The University of Arizona

Range research in the far western United States: the first generation.

J.A. Young

Abstract


The scientific study of rangelands in the western United States, started with the first collection of natural history specimens in the 18th century. Gradually over the 19th century, a basic catalog of the plants, animals, and geography of the far west was assembled. After the U. S. Department of Agriculture (USDA) was organized, scientists were sent to the western ranges on fact-finding missions designed to assess the existing range livestock industry and its potential. At the turn of the 19th to the 20th century a few visionary scientist began to conduct actual experiments in rangeland environments. The Forest Service, USDA, was established in 1905, and what had been Forest Reserves from the U. S. Department of Interior (USDI) were transferred to the new agency. It was responsible for sustainable timber product and watershed management on millions of acres of wild lands. The Forest Service soon discovered that livestock grazed on four-fifths of the National Forest land and it was estimated that 85% of these rangelands were over-grazed and subject to accelerated erosion. The Forest Service started preliminary research on rangelands in 1907 and formally started an Office of Grazing Studies in 1910. Beginning with the Great Basin Experiment Station in 1912, a series of stations were developed by the Forest Service. As agricultural experiment stations developed at Land Grant colleges in the western states, state sponsored research on rangelands increased in importance.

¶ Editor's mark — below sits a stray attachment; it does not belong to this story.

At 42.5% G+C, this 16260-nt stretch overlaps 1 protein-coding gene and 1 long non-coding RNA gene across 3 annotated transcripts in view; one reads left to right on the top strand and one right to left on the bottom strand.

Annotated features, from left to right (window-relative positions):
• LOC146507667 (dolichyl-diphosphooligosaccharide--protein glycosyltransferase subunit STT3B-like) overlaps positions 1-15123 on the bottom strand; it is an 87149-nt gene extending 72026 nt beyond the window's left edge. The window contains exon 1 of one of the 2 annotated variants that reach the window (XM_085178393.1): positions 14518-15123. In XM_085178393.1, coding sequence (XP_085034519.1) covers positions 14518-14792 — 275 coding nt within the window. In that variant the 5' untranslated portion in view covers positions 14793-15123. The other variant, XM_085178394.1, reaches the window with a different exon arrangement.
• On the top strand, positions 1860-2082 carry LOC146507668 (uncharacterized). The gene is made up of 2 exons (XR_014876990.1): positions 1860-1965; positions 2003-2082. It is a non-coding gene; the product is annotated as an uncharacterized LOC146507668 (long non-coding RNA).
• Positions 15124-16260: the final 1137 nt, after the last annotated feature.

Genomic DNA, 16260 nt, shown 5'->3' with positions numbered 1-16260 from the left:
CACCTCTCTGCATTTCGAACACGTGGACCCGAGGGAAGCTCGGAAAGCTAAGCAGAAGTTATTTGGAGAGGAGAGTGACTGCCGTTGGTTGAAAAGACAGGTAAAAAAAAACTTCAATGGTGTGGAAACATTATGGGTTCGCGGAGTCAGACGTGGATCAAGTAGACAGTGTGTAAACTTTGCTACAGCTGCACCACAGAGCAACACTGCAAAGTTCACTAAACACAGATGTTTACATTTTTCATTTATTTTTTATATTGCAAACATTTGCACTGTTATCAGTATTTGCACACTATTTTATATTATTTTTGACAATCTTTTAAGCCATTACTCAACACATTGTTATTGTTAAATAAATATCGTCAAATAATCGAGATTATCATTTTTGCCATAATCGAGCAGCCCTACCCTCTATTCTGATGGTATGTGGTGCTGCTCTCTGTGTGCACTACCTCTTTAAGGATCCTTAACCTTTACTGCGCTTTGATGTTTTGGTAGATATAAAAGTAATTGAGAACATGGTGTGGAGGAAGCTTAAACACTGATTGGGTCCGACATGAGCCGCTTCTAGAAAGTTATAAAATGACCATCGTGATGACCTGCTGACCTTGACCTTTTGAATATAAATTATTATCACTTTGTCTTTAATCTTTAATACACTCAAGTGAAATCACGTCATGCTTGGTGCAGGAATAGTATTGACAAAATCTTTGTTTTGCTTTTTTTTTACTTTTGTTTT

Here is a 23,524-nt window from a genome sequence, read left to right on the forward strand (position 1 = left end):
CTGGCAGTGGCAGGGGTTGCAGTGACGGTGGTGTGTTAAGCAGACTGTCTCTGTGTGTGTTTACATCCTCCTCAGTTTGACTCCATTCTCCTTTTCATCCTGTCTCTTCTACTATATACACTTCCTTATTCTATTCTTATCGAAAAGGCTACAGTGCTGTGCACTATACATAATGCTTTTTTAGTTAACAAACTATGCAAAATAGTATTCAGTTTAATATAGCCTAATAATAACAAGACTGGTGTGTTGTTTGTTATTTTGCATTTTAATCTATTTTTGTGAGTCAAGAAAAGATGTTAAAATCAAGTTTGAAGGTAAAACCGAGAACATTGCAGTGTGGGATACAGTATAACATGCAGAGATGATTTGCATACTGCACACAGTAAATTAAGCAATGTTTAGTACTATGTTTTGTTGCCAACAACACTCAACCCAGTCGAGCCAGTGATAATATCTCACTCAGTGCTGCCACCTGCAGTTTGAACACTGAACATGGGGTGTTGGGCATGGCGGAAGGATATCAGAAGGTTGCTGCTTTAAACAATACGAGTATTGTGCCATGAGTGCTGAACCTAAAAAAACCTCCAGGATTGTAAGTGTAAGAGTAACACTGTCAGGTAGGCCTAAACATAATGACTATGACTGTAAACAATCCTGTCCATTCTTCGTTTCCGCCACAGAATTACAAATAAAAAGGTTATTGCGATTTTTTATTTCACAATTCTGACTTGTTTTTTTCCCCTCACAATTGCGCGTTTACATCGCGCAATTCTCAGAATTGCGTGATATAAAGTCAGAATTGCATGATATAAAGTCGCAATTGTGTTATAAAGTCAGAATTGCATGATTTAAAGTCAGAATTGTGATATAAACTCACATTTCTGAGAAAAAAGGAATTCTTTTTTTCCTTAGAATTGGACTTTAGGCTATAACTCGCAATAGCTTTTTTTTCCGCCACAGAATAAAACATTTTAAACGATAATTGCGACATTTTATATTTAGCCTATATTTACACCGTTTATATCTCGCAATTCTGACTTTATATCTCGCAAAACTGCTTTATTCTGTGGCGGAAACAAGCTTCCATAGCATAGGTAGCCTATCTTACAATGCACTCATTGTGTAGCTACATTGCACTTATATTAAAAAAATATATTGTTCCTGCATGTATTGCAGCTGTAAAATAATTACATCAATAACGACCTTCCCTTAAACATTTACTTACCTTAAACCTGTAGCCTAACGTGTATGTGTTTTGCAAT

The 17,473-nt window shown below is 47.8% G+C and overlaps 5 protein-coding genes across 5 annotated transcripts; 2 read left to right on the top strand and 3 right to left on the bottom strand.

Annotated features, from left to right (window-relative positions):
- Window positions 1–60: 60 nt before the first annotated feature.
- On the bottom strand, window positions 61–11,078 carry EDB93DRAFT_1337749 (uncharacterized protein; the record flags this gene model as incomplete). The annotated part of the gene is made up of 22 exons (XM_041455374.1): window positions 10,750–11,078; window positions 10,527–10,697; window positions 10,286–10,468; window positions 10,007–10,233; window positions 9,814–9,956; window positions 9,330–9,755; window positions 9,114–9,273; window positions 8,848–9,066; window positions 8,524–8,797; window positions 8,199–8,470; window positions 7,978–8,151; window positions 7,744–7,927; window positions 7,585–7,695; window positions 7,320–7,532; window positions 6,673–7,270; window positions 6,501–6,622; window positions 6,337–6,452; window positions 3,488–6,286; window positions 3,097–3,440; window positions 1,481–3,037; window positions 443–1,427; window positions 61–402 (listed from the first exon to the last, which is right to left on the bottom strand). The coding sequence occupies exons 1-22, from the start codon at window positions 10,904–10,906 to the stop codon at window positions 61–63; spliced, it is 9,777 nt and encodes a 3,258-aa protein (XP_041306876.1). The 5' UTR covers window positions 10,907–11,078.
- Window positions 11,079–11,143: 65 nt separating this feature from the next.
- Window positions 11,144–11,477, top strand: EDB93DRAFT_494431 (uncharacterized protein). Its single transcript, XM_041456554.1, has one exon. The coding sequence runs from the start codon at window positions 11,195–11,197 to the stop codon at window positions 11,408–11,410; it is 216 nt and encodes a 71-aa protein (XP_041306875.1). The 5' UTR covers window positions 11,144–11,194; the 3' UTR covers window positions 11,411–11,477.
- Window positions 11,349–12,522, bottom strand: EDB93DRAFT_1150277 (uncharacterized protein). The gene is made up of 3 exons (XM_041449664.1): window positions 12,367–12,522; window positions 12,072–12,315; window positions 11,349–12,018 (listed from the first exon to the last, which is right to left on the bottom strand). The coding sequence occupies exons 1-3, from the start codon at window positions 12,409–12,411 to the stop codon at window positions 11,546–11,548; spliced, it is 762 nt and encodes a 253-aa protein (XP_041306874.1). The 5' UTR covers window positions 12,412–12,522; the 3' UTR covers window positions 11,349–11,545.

DOI:10.2458/azu_jrm_v53i1_young


Keywords


land productivity;Rocky Mountain region;public domain;history;range condition;sustainability;sheep;overgrazing;range management;rangelands

Full Text:

PDF